He wanted to put that on this reformed swine­herd before the boy even had an oppor­tu­nity to clean him­self up? Every­one in the vil­lage would be aghast at such a thought. Giv­ing him the robe sig­ni­fied a greater honor than one would nor­mally even think to con­fer on his son. This was a kind of cour­tesy nor­mally reserved for an extremely pres­ti­gious vis­it­ing dig­ni­tary. The father was pub­licly hon­or­ing his return­ing son, not only as a guest of honor at the ban­quet, but also as a per­son of the utmost distinction.

The Ring …

The father also called for a ring to be put on the boys hand. This was a signet ring that had the family’s crest or seal, so when the ring was pressed into melted wax and pressed against a for­mal doc­u­ment, the result­ing seal served as a legal authen­ti­ca­tion. The ring there­fore was a sym­bol of author­ity. The signet ring car­ried a key mean­ing that every­one in the cul­ture under­stood. If for­mally endowed the prodi­gal son with a legal right known as usufruct.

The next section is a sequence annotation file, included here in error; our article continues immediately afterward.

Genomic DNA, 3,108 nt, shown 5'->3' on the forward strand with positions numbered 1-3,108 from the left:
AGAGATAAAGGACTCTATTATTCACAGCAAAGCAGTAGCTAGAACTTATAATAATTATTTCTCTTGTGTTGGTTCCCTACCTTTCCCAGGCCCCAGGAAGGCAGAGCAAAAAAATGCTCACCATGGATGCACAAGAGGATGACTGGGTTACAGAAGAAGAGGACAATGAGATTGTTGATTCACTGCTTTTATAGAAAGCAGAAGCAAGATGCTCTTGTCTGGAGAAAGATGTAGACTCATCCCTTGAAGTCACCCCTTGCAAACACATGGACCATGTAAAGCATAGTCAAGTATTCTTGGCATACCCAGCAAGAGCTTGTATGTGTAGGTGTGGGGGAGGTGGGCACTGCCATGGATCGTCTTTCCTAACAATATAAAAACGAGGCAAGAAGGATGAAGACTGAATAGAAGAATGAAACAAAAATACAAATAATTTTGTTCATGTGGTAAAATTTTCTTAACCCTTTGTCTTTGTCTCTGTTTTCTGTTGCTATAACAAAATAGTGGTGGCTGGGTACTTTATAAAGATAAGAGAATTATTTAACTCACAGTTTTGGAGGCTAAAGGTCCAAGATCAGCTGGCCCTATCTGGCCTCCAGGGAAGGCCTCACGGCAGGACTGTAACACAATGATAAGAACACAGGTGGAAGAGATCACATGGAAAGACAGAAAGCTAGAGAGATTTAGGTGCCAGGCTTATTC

Those famil­iar with legal ter­mi­nol­ogy – espe­cially pro­bate law – will imme­di­ately rec­og­nize that term. The legal prin­ci­ple of usufruct has a long his­tory that dates back to at least early Roman law, and it is still a rec­og­nized right in most sys­tems of civil law today. Usufruct is a Latin expres­sion that lit­er­ally means “use of the fruits,” and it describes the legal right to use some­one else’s prop­erty or assets freely and reap the fruits of them as if they were one’s own per­sonal possession.

In other words, usufruct con­fers all the rights of own­er­ship with­out actu­ally trans­fer­ring the title of own­er­ship per se. The usufruc­tu­ary (non-owner receiv­ing this right) is not autho­rized to sell, dam­age, or dimin­ished the value of the prop­erty in ques­tion. But beyond that, he is free to use it any way he likes. If it’s a field, he can cul­ti­vate it and reap the prof­its of the ven­ture with­out any oblig­a­tion to pay rent. If it’s real estate, he can use the prop­erty as if it were his own, or even lease it out to some­one else and col­lect the pro­ceeds for him­self. This was a high and pow­er­ful priv­i­lege, sim­i­lar to the power of attor­ney, but specif­i­cally with respect to use of the property.

The mes­sage was clear: the father was grant­ing the boy not only for for­give­ness and full rec­on­cil­i­a­tion, but also the full priv­i­leges of nobleman’s son who has come to age and proved him­self trustworthy.